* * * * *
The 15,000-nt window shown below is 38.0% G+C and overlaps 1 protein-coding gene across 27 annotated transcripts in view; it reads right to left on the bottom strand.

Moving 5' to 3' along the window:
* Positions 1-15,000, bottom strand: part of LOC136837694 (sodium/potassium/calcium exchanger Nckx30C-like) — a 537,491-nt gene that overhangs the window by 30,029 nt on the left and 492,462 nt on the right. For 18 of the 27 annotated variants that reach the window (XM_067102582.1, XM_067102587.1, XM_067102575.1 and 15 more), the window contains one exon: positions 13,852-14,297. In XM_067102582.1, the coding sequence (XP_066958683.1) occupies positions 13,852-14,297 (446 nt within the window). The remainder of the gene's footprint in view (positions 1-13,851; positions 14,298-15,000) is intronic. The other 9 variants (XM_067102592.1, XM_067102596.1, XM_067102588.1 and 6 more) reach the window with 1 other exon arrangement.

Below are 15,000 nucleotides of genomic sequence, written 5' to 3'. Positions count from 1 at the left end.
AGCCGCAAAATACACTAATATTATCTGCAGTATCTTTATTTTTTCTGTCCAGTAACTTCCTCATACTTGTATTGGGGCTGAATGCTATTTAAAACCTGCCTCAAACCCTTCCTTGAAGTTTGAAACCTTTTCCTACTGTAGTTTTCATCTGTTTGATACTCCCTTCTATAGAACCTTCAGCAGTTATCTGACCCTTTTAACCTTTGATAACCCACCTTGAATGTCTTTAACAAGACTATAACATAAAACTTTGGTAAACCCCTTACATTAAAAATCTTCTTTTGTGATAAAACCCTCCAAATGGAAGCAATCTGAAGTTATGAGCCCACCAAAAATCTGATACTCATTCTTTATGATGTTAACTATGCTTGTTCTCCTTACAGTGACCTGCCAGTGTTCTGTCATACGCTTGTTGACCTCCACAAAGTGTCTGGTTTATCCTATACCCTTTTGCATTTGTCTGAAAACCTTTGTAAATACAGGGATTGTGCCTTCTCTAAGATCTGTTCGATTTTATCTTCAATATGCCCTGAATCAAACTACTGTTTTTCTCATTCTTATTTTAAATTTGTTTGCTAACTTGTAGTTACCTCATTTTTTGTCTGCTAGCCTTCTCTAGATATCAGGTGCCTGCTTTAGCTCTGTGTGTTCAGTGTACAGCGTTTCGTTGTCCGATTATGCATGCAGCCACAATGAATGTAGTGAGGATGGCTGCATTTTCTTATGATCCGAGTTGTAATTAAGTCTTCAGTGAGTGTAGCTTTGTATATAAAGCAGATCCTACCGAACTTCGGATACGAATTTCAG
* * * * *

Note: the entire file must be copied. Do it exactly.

The 15,000-nt window shown below is 38.0% G+C and overlaps 1 protein-coding gene across 27 annotated transcripts in view; it reads right to left on the bottom strand.

Moving 5' to 3' along the window:
* Positions 1-15,000, bottom strand: part of LOC136837694 (sodium/potassium/calcium exchanger Nckx30C-like) — a 537,491-nt gene that overhangs the window by 30,029 nt on the left and 492,462 nt on the right. For 18 of the 27 annotated variants that reach the window (XM_067102582.1, XM_067102587.1, XM_067102575.1 and 15 more), the window contains one exon: positions 13,852-14,297. In XM_067102582.1, the coding sequence (XP_066958683.1) occupies positions 13,852-14,297 (446 nt within the window). The remainder of the gene's footprint in view (positions 1-13,851; positions 14,298-15,000) is intronic. The other 9 variants (XM_067102592.1, XM_067102596.1, XM_067102588.1 and 6 more) reach the window with 1 other exon arrangement.

Below are 15,000 nucleotides of genomic sequence, written 5' to 3'. Positions count from 1 at the left end.
AGCCGCAAAATACACTAATATTATCTGCAGTATCTTTATTTTTTCTGTCCAGTAACTTCCTCATACTTGTATTGGGGCTGAATGCTATTTAAAACCTGCCTCAAACCCTTCCTTGAAGTTTGAAACCTTTTCCTACTGTAGTTTTCATCTGTTTGATACTCCCTTCTATAGAACCTTCAGCAGTTATCTGACCCTTTTAACCTTTGATAACCCACCTTGAATGTCTTTAACAAGACTATAACATAAAACTTTGGTAAACCCCTTACATTAAAAATCTTCTTTTGTGATAAAACCCTCCAAATGGAAGCAATCTGAAGTTATGAGCCCACCAAAAATCTGATACTCATTCTTTATGATGTTAACTATGCTTGTTCTCCTTACAGTGACCTGCCAGTGTTCTGTCATACGCTTGTTGACCTCCACAAAGTGTCTGGTTTATCCTATACCCTTTTGCATTTGTCTGAAAACCTTTGTAAATACAGGGATTGTGCCTTCTCTAAGATCTGTTCGATTTTATCTTCAATATGCCCTGAATCAAACTACTGTTTTTCTCATTCTTATTTTAAATTTGTTTGCTAACTTGTAGTTACCTCATTTTTTGTCTGCTAGCCTTCTCTAGATATCAGGTGCCTGCTTTAGCTCTGTGTGTTCAGTGTACAGCGTTTCGTTGTCCGATTATGCATGCAGCCACAATGAATGTAGTGAGGATGGCTGCATTTTCTTATGATCCGAGTTGTAATTAAGTCTTCAGTGAGTGTAGCTTTGTATATAAAGCAGATCCTACCGAACTTCGGATACGAATTTCAG